What is a Resolution?
On Merriam-Webster, the foremost definition of resolution is, “the act or process of resolving.” This is called a circular definition. I am not a fan of this practice, the practice of circular definition, the practice of using the term being defined within in the definition itself. To be fair, the definition does go on to include 7 subparts as examples, but none that really fit what we might think of as a New Year’s resolution, except perhaps 1(c), “the act of determining.” Merriam-Webster offers 6 definitions of “resolution” most with respective subparts. The fourth definition is possibly closest, in my opinion, to the meaning that people (or at least myself) have in mind when and if they are so inclined to declare their ultimate goal for the new year: A New Year’s Resolution. The fourth option defines a resolution as, “a formal expression of opinion, will, or intent voted by an official body or assembled group.” Using just the first eight words of the text, it sounds pretty close to a New Year’s Resolution, right? All of this is to say: I do not make New Year’s Resolutions.
I choose not to make the annual resolution for basically the same reason that you just suffered through its uncertain definitions—the goal becomes hazy as the year progresses. The original reason for making said resolution becomes vague, or perhaps it was ambiguous from the start. So, no, I do not make New Year’s Resolutions. Now, I don’t enter the year just flailing about and dragging the previous year’s deficiencies into a fresh start, no. Instead of a resolution, I make a commitment. In fact, I make the same two commitments to myself each year. Merriam-Webster defines “commitment” as “an agreement or pledge to do something in the future,” or “something pledged,” or “the state or an instance of being obligated or emotionally impelled.” “Commitment” is a definition I can stand behind.
So, what commitments do I make?
Each New Year, I make the commitments to myself, my body, and my overall health that I will drink more water and I will abstain from drinking alcohol for the first six weeks of the year. Medical experts agree that there is evidence to suggest that just a one-month break from alcohol can allow your liver to heal, in addition to alleviating other pesky side effects that alcohol my cause to your body and life.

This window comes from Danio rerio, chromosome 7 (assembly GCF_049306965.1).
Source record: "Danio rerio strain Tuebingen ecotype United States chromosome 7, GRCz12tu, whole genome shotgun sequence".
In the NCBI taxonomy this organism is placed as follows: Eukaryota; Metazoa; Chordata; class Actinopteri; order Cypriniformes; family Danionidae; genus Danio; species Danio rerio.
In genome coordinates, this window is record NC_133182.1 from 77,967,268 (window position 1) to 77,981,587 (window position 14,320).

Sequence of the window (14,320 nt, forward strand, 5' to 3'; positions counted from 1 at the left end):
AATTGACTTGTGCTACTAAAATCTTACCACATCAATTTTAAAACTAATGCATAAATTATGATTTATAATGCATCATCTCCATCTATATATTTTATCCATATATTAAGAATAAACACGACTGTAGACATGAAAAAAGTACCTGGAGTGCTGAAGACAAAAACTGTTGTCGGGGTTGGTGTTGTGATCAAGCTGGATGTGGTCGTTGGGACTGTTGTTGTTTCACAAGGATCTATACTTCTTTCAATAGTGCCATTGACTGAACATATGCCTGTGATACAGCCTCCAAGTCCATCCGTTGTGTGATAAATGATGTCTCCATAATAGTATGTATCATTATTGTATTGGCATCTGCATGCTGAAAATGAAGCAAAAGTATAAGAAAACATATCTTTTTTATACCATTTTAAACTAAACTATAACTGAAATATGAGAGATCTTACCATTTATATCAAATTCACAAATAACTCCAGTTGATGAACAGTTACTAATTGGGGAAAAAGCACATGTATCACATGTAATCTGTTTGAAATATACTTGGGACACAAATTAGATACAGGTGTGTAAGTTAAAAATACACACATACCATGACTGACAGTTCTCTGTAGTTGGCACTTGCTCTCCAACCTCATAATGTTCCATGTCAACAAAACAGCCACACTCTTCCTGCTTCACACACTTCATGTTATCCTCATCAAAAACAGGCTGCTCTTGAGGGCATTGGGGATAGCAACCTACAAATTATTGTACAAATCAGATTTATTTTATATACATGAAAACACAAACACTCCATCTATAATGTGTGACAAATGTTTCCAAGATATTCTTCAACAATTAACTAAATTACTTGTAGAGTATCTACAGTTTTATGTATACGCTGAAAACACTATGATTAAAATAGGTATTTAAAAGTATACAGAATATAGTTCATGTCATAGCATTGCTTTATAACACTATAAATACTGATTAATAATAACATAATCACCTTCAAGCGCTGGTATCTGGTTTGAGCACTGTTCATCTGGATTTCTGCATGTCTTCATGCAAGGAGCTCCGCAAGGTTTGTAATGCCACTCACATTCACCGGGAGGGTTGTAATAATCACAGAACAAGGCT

To stop drinking completely, during a pandemic, or even in “normal” times, while living in New Orleans, can be tough! There are several ways to distract yourself from the muscle memory of grabbing a glass of wine at 6:00 pm. The most common for me is to exercise, but this year I am also adding cooking to the list. A cooking project to be specific. A couple of years ago, on a trip to Washington D.C. with my mom, I found this old recipe box full of hand-written, typed, and pasted recipes. I am working my way through this recipe box (very slowly) and recreating these recipes and writing about it. Trying to setup my new blog, “This Recipe Box,” has consumed me for the moment and I’ve tried some delicious new edible concoctions in the meantime! I still need to drink more water. Why is that so hard?!
Typically, the Krewe Du Vieux parade would be the night I would begin drinking alcohol again. That wonderful parade, however, will not be taking place. Just like the rest of Mardi Gras 2021, COVID-19 has cancelled all festivities. I’m not going to lie—it’s made my annual commitments a bit easier to muster through, especially the one in particular. Though, I have to say, January 6th did test my fortitude a bit, but I remained sober and I have decided I will do so until we close on our new house when popping the champagne in celebration of yet another big life event is completely acceptable and will be well outside of the 6-week abstinence period.